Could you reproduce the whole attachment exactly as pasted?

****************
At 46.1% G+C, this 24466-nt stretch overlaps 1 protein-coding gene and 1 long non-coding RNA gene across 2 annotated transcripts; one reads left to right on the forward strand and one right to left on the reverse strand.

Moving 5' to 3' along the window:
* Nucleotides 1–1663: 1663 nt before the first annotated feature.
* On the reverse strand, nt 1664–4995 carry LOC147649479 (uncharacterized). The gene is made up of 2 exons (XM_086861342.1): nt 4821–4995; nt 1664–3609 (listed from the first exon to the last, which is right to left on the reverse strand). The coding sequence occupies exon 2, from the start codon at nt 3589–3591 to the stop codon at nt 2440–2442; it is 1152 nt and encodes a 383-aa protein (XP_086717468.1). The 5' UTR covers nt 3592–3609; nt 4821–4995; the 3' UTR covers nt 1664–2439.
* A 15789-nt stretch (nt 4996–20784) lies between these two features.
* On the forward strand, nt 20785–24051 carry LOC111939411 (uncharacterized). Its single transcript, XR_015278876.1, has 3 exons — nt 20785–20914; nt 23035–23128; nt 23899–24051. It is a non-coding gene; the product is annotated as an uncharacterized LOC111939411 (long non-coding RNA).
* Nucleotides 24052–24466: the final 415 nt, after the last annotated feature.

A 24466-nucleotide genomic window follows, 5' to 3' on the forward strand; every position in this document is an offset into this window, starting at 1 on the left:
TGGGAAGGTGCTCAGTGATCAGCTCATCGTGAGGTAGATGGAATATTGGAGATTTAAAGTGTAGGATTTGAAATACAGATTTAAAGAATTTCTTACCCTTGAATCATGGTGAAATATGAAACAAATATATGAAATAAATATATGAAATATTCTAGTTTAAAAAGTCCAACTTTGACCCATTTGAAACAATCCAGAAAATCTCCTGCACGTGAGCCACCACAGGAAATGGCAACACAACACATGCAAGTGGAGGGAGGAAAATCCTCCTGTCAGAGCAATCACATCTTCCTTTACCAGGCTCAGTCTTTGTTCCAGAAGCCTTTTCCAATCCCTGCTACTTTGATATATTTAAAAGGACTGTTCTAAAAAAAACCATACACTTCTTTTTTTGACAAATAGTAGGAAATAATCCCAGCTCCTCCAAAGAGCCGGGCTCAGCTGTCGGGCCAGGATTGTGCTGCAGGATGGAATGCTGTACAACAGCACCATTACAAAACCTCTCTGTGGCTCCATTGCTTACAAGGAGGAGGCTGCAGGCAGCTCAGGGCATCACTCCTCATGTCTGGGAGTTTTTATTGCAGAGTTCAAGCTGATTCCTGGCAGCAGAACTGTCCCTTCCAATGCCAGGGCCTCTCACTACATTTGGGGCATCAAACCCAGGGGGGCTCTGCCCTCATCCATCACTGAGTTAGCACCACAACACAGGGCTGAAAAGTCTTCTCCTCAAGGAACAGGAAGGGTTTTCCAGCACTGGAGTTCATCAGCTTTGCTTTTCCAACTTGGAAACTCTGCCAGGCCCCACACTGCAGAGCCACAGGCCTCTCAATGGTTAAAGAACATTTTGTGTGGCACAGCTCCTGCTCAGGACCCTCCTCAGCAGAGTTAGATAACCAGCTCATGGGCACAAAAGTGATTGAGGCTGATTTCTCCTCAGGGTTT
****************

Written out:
At 46.1% G+C, this 24466-nt stretch overlaps 1 protein-coding gene and 1 long non-coding RNA gene across 2 annotated transcripts; one reads left to right on the forward strand and one right to left on the reverse strand.

Moving 5' to 3' along the window:
* Nucleotides 1–1663: 1663 nt before the first annotated feature.
* On the reverse strand, nt 1664–4995 carry LOC147649479 (uncharacterized). The gene is made up of 2 exons (XM_086861342.1): nt 4821–4995; nt 1664–3609 (listed from the first exon to the last, which is right to left on the reverse strand). The coding sequence occupies exon 2, from the start codon at nt 3589–3591 to the stop codon at nt 2440–2442; it is 1152 nt and encodes a 383-aa protein (XP_086717468.1). The 5' UTR covers nt 3592–3609; nt 4821–4995; the 3' UTR covers nt 1664–2439.
* A 15789-nt stretch (nt 4996–20784) lies between these two features.
* On the forward strand, nt 20785–24051 carry LOC111939411 (uncharacterized). Its single transcript, XR_015278876.1, has 3 exons — nt 20785–20914; nt 23035–23128; nt 23899–24051. It is a non-coding gene; the product is annotated as an uncharacterized LOC111939411 (long non-coding RNA).
* Nucleotides 24052–24466: the final 415 nt, after the last annotated feature.

A 24466-nucleotide genomic window follows, 5' to 3' on the forward strand; every position in this document is an offset into this window, starting at 1 on the left:
TGGGAAGGTGCTCAGTGATCAGCTCATCGTGAGGTAGATGGAATATTGGAGATTTAAAGTGTAGGATTTGAAATACAGATTTAAAGAATTTCTTACCCTTGAATCATGGTGAAATATGAAACAAATATATGAAATAAATATATGAAATATTCTAGTTTAAAAAGTCCAACTTTGACCCATTTGAAACAATCCAGAAAATCTCCTGCACGTGAGCCACCACAGGAAATGGCAACACAACACATGCAAGTGGAGGGAGGAAAATCCTCCTGTCAGAGCAATCACATCTTCCTTTACCAGGCTCAGTCTTTGTTCCAGAAGCCTTTTCCAATCCCTGCTACTTTGATATATTTAAAAGGACTGTTCTAAAAAAAACCATACACTTCTTTTTTTGACAAATAGTAGGAAATAATCCCAGCTCCTCCAAAGAGCCGGGCTCAGCTGTCGGGCCAGGATTGTGCTGCAGGATGGAATGCTGTACAACAGCACCATTACAAAACCTCTCTGTGGCTCCATTGCTTACAAGGAGGAGGCTGCAGGCAGCTCAGGGCATCACTCCTCATGTCTGGGAGTTTTTATTGCAGAGTTCAAGCTGATTCCTGGCAGCAGAACTGTCCCTTCCAATGCCAGGGCCTCTCACTACATTTGGGGCATCAAACCCAGGGGGGCTCTGCCCTCATCCATCACTGAGTTAGCACCACAACACAGGGCTGAAAAGTCTTCTCCTCAAGGAACAGGAAGGGTTTTCCAGCACTGGAGTTCATCAGCTTTGCTTTTCCAACTTGGAAACTCTGCCAGGCCCCACACTGCAGAGCCACAGGCCTCTCAATGGTTAAAGAACATTTTGTGTGGCACAGCTCCTGCTCAGGACCCTCCTCAGCAGAGTTAGATAACCAGCTCATGGGCACAAAAGTGATTGAGGCTGATTTCTCCTCAGGGTTT